Friday, October 16, 2009

Friday Lesson and Bragging

My son has Aspergers Syndrome, which is a form of Autism. I have known about this since 2006 and have done everything I could to help him. Weekly therapy appointments, specialized services in school, even planning selling my house and not moving until it was a good time for him. His father on the other hand, doesn't believe in the diagnosis and doesn't apply any of the interventions that help him. Here is some info on Aspergers Syndrome (AS) and some of Son's symptoms:
Characteristics of Asperger Syndrome:
Each person is different. An individual might have all or only some of the described behaviors to have a diagnosis of AS.

These behaviors include the following:

  • Marked impairment in the use of multiple nonverbal behaviors such as: eye gaze, facial expression, body posture, and gestures to regulate social interaction.
  • Extreme difficulty in developing age-appropriate peer relationships. (e.g. AS children may be more comfortable with adults than with other children).

Son doesn't have a "best" friend but he does play with kids in the neighborhood pretty well. They are younger than him. If you get him with his classmates, things don't go as well. But the school is working on this with him.

  • Inflexible adherence to routines and perseveration.

Son is getting better with changing the schedule around but it used to be that I could not change ANYTHING without him loosing it. He just could not change things in his mind and feel secure with things.

  • Fascination with maps, globes, and routes.

When he was 2, he would give me directions to the babysitters every morning. I thought it was cute that he could do that. He also loved the map of the US that was in his room. He spent hours staring at it and memorizing it.

  • Superior rote memory.

He can recite almost anything back to you. AND he can remember details of almost every outing we have been on. SCARY!

  • Preoccupation with a particular subject to the exclusion of all others. Amasses many related facts.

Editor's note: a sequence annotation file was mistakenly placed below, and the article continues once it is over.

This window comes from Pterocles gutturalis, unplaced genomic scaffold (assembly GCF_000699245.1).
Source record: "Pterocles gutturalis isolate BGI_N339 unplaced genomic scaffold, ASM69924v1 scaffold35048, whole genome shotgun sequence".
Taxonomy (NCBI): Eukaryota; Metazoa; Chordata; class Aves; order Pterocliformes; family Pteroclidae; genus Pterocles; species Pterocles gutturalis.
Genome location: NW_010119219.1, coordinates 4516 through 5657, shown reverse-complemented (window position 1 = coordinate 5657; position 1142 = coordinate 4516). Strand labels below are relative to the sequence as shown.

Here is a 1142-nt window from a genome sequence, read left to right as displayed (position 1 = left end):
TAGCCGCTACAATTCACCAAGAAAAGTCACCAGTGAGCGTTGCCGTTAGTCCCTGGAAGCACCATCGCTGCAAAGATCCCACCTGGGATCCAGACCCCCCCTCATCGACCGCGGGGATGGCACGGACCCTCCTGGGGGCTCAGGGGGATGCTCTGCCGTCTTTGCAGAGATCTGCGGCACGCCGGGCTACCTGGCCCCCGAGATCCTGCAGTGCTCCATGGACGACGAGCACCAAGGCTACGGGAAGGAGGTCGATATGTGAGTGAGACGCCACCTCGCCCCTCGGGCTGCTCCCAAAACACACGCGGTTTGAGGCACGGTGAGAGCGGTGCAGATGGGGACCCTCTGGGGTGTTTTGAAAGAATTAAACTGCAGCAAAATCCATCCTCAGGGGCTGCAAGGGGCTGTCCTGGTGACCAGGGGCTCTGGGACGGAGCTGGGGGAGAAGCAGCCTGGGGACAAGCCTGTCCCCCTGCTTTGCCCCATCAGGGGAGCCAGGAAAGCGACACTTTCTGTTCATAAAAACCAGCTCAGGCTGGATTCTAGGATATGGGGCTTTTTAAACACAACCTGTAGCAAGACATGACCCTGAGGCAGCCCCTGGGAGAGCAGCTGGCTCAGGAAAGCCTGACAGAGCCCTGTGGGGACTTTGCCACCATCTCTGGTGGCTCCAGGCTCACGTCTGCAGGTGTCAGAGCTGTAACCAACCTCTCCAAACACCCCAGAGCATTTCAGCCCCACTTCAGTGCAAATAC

AS kids seem to have a particular fascination with trains, cars and making lines of things. Son has been in love with trains since he was tiny and still is. He loves Thomas but is getting away from that a bit. He loves the big trains and can give you details about how they are different from each other and how to drive them. He also has every Matchbox and Hot Wheels car ever made and loves to line them up all over the house.

  • Difficulty judging personal space, motor clumsiness.

Son was always too close to people and definitely will not be a ballerina. :) He is getting better about judging the personal space and no longer has a special gym class to help with his clumsiness.

  • Sensitivity to the environment, loud noises, clothing and food textures, and odors.

This is a big one. Son doesn't mind the fire engine sirens but when the nuclear siren would do their test, he would FREAK. I used to think it was because of his ear problems but apparently its from AS. He will not wear jeans, prefers elastic pants or sweats. His food cannot be too hot or too cold and NO GREEN! And it cannot be to hard to chew. This is the most frustrating for me because I want him to eat well and because I LOVE food and know what wonderful things he is missing out on!

  • Speech and language skills impaired in the area of semantics, pragmatics, and prosody (volume, intonation, inflection, and rhythm).

Son is LOUD. The teachers at school think its because of his ear problems but I disagree. When his ears are normal, he is still loud. He also tends to talk fairly monotone, this has gotten better and he is learning to put feeling into his stories.

  • Difficulty understanding others' feelings.